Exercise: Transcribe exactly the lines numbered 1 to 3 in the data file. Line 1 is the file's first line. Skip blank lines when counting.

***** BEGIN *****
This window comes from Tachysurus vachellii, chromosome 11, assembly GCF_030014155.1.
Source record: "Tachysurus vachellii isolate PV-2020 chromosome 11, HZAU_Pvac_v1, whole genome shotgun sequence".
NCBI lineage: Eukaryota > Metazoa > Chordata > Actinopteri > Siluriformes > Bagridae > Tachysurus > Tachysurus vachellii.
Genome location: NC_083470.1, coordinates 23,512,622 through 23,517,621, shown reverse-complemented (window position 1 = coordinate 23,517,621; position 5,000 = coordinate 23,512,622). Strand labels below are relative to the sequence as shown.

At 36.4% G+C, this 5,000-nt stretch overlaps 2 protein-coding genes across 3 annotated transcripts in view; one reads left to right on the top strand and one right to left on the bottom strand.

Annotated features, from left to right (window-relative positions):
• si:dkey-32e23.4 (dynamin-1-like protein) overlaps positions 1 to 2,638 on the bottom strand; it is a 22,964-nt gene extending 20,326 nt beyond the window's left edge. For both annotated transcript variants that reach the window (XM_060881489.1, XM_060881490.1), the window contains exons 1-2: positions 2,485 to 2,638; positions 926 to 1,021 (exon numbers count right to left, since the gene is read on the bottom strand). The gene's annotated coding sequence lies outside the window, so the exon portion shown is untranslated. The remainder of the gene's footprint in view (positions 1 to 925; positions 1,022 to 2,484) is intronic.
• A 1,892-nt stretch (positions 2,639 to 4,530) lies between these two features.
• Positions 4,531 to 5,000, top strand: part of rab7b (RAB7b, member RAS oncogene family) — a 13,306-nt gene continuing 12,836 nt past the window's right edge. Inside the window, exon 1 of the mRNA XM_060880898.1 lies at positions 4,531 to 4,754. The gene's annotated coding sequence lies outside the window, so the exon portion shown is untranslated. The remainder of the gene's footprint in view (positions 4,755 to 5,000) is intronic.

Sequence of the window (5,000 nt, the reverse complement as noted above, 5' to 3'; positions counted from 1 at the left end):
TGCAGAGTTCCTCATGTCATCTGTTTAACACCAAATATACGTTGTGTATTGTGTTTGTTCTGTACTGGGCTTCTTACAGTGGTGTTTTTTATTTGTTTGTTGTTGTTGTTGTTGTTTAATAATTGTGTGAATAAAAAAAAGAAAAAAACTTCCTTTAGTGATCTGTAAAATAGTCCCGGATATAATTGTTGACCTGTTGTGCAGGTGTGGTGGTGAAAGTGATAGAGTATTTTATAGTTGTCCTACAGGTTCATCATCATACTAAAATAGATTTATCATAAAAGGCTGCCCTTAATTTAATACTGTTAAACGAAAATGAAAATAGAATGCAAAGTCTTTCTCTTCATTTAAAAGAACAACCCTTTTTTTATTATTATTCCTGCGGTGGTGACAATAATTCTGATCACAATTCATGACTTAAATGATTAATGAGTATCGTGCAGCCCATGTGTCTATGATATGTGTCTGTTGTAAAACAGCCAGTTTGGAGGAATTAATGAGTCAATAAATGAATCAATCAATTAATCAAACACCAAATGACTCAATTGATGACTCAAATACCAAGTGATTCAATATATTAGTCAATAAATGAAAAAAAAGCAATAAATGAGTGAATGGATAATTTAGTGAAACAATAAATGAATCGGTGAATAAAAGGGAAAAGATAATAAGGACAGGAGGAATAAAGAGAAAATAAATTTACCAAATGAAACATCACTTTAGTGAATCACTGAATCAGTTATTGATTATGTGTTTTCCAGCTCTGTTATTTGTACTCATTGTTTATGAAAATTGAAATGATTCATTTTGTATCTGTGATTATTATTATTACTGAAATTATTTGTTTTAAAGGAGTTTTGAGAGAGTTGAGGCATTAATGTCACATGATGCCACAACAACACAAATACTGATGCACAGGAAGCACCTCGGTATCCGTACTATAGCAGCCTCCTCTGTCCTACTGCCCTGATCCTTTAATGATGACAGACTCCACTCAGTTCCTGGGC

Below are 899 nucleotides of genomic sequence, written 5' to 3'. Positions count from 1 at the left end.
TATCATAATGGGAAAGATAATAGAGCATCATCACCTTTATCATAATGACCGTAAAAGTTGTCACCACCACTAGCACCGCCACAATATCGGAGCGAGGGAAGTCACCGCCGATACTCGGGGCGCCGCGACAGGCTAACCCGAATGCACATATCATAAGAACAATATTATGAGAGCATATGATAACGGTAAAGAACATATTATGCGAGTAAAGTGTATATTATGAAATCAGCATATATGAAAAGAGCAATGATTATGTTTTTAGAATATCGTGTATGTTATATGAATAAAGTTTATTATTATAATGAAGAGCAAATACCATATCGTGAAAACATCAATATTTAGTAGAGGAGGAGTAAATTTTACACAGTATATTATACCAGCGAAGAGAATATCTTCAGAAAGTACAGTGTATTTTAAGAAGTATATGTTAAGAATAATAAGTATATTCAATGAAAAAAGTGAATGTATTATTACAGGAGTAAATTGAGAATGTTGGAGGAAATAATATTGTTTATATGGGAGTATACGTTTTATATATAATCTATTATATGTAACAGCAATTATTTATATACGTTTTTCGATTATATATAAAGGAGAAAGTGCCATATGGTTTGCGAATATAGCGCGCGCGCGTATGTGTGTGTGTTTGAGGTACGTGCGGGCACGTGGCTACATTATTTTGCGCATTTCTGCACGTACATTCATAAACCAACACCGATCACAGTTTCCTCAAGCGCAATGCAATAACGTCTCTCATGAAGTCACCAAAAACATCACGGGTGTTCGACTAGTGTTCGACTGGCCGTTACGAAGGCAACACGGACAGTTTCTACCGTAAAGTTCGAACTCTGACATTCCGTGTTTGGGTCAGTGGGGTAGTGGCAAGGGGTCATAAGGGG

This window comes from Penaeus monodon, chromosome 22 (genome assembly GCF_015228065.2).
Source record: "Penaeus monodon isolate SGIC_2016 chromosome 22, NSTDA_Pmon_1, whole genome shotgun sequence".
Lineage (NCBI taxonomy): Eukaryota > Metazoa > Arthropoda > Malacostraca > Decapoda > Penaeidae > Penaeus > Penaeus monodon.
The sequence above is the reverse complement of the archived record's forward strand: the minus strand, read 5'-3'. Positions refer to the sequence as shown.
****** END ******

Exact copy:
This window comes from Tachysurus vachellii, chromosome 11, assembly GCF_030014155.1.
Source record: "Tachysurus vachellii isolate PV-2020 chromosome 11, HZAU_Pvac_v1, whole genome shotgun sequence".
NCBI lineage: Eukaryota > Metazoa > Chordata > Actinopteri > Siluriformes > Bagridae > Tachysurus > Tachysurus vachellii.